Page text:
Towards the end of last week the bi annual ABC Consumer Magazines Report was released, including circulation figures for children’s, parenting and women’s interest magazines.
Following the general press market trend the majority of titles have seen declines, however there are winners: Primary boys’ category and Primary girls’ category both came out on top, reporting increases across the July to December 2017 period.
Although the original Disney animation was released over four years ago, their press title Disney Frozen remains the largest title in the girls’ market. It may be testament to their second release Olaf’s Frozen Adventure, including many of the original cast, that the title remains so successful within the sector, averaging a circulation of over 61,000 in spite of a -10 per cent PoP decline.
The Primary boys’ sector also saw growth this period, in particular with Beano growing a surprising eight per cent year on year. On the other hand, the ABC results saw Toxic suffer particularly badly, falling -28 per cent PoP.
Toxic’s downfall can largely be attributed to LEGO publications continuing to dominate the boys’ market, with all four publications sitting within the top five. With the release of the Ninjago film this summer, it is no surprise to see a seven per cent increase in circulation year on year.
Although the largest sector in the children’s market, only four pre-school publications saw year on year increases throughout 2017, with the overall market resulting in a –7 per cent decline. CBeebies and Peppa Pig titles remain the dominant brands, accounting for a 36 per cent share of the pre-school market despite CBeebies Art delivering a double digit decline year on year.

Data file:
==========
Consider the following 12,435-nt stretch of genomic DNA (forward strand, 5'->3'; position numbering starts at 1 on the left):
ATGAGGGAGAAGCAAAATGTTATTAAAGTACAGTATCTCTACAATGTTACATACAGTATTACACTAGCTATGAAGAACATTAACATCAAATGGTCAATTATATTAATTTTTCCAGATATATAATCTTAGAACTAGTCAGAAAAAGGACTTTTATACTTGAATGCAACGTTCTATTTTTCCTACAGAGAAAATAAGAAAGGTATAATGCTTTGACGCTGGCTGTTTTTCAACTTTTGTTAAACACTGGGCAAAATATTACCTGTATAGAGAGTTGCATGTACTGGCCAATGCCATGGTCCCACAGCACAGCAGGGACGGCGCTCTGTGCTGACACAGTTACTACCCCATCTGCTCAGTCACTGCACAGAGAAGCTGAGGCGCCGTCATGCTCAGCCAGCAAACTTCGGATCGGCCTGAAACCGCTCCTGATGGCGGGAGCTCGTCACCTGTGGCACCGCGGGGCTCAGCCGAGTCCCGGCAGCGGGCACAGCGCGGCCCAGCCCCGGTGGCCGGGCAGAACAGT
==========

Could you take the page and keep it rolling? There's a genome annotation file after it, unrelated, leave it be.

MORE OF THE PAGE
Aside from Peppa Pig, 2017 saw PJ Masks follow other licensors including PAW Patrol and Thomas and Friends, into the pre-school market. The publication had a strong start to the year, circulating just shy of 40,000 copies and placing comfortably in eighth position.
Opposing the children’s market, the parenting press market struggled throughout 2017 with most titles experiencing decline in their circulations, which was particularly driven by Mother & Baby (-33 per cent year on year) and now down to 11,000 circulation per issue. With more mums turning to Facebook for advice, it looks likely that this sector will return to their Halcyon days.
Lastly, rival titles Hello and OK magazines continue to compete within the women’s category. However, while Hello would appear to be the clear winner with a three per cent year on year increase in circulation (223,703 January to June 2017 vs 226,128 July to December 2017), only 46 per cent of their publications were actively bought, compared with 93 per cent for OK.
Other women’s titles that battled through 2017 and came out on top include Take a Break Series (up 25 per cent year on year), Hello Fahion Monthly (up 19 per cent) and Harper’s Bazaar (up four per cent). Yet publications that saw the largest declines of 2017 included weekly publications such as Look (down 40 per cent), Woman (down 20 per cent) and New (down 18 per cent).